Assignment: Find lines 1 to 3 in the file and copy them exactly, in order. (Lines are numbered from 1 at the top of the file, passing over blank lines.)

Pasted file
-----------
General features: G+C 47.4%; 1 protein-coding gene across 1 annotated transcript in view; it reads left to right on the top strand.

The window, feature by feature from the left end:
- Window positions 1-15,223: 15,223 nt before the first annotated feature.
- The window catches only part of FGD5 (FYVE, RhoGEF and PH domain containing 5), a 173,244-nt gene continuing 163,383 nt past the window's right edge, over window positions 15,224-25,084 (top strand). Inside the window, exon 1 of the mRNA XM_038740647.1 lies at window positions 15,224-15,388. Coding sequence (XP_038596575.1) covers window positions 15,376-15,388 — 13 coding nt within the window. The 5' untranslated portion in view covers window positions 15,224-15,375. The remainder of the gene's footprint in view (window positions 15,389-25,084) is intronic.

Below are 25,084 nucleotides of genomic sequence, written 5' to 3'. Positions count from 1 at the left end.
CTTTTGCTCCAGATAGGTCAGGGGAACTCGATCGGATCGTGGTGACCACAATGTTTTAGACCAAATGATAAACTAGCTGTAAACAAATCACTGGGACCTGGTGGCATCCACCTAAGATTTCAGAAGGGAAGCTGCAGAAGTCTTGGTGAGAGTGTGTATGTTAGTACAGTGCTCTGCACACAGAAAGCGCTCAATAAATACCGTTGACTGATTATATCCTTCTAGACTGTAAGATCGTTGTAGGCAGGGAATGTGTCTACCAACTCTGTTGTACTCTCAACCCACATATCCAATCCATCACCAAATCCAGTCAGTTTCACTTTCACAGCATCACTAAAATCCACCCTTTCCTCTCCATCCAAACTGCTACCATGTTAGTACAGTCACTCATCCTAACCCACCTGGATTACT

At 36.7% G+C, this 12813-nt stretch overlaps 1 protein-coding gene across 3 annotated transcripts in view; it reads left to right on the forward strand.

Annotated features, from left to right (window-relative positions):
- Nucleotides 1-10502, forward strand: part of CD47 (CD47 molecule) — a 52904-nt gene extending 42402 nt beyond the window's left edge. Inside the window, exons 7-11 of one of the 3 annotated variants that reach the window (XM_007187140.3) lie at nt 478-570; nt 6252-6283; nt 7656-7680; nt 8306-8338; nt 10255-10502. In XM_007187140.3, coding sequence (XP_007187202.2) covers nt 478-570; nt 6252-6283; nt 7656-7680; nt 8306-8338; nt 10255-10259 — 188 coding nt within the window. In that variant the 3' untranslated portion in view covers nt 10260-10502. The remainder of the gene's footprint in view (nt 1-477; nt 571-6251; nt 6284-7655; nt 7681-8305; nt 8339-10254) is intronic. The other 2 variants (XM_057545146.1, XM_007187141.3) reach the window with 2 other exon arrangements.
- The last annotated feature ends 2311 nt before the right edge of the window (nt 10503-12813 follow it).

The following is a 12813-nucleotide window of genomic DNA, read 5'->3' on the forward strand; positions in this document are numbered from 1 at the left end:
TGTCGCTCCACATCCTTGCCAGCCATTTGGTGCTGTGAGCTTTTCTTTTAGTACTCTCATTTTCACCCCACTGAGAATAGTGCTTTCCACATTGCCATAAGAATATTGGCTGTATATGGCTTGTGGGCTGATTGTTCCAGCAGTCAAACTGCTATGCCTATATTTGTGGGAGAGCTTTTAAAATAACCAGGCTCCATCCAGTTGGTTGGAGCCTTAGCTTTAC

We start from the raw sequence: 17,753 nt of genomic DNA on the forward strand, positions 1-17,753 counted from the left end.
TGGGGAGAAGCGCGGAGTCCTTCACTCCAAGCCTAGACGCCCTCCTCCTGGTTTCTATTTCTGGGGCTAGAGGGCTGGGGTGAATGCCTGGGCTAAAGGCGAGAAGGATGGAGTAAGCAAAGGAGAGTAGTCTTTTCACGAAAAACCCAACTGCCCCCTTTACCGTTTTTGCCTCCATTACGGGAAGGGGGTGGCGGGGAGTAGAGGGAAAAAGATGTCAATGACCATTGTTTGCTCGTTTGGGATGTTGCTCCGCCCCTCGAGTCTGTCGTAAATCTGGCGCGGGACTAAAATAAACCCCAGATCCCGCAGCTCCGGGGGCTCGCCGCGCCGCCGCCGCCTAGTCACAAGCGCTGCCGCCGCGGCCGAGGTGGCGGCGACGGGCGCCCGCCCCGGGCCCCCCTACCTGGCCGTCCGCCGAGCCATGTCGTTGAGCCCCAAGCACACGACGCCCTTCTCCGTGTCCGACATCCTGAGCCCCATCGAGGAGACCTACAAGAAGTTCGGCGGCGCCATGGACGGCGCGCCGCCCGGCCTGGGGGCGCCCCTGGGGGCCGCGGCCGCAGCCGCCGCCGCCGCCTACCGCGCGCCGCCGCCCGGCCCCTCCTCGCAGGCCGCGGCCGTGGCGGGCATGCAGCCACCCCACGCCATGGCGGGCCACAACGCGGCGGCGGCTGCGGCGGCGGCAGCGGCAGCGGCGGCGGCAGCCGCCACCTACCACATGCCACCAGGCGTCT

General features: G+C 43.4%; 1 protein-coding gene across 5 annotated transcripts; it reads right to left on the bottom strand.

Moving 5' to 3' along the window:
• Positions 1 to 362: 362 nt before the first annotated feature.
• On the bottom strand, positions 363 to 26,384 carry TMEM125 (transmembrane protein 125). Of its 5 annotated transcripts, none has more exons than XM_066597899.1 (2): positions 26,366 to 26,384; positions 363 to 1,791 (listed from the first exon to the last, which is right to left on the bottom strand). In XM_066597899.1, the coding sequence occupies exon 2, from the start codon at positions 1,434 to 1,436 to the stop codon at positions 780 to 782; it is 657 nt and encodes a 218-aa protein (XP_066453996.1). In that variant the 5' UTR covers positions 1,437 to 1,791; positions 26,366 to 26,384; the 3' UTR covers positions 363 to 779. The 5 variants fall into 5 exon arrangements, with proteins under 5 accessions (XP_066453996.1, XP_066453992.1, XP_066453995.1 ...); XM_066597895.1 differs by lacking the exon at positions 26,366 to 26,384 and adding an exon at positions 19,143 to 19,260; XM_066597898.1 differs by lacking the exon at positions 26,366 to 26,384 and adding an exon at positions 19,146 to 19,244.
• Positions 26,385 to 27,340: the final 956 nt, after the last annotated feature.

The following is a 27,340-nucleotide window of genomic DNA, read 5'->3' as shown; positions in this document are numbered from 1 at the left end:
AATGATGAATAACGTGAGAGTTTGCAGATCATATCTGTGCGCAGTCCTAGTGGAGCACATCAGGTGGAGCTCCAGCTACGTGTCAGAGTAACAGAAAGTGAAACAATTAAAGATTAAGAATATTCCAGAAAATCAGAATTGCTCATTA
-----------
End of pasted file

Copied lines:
General features: G+C 47.4%; 1 protein-coding gene across 1 annotated transcript in view; it reads left to right on the top strand.

The window, feature by feature from the left end:
- Window positions 1-15,223: 15,223 nt before the first annotated feature.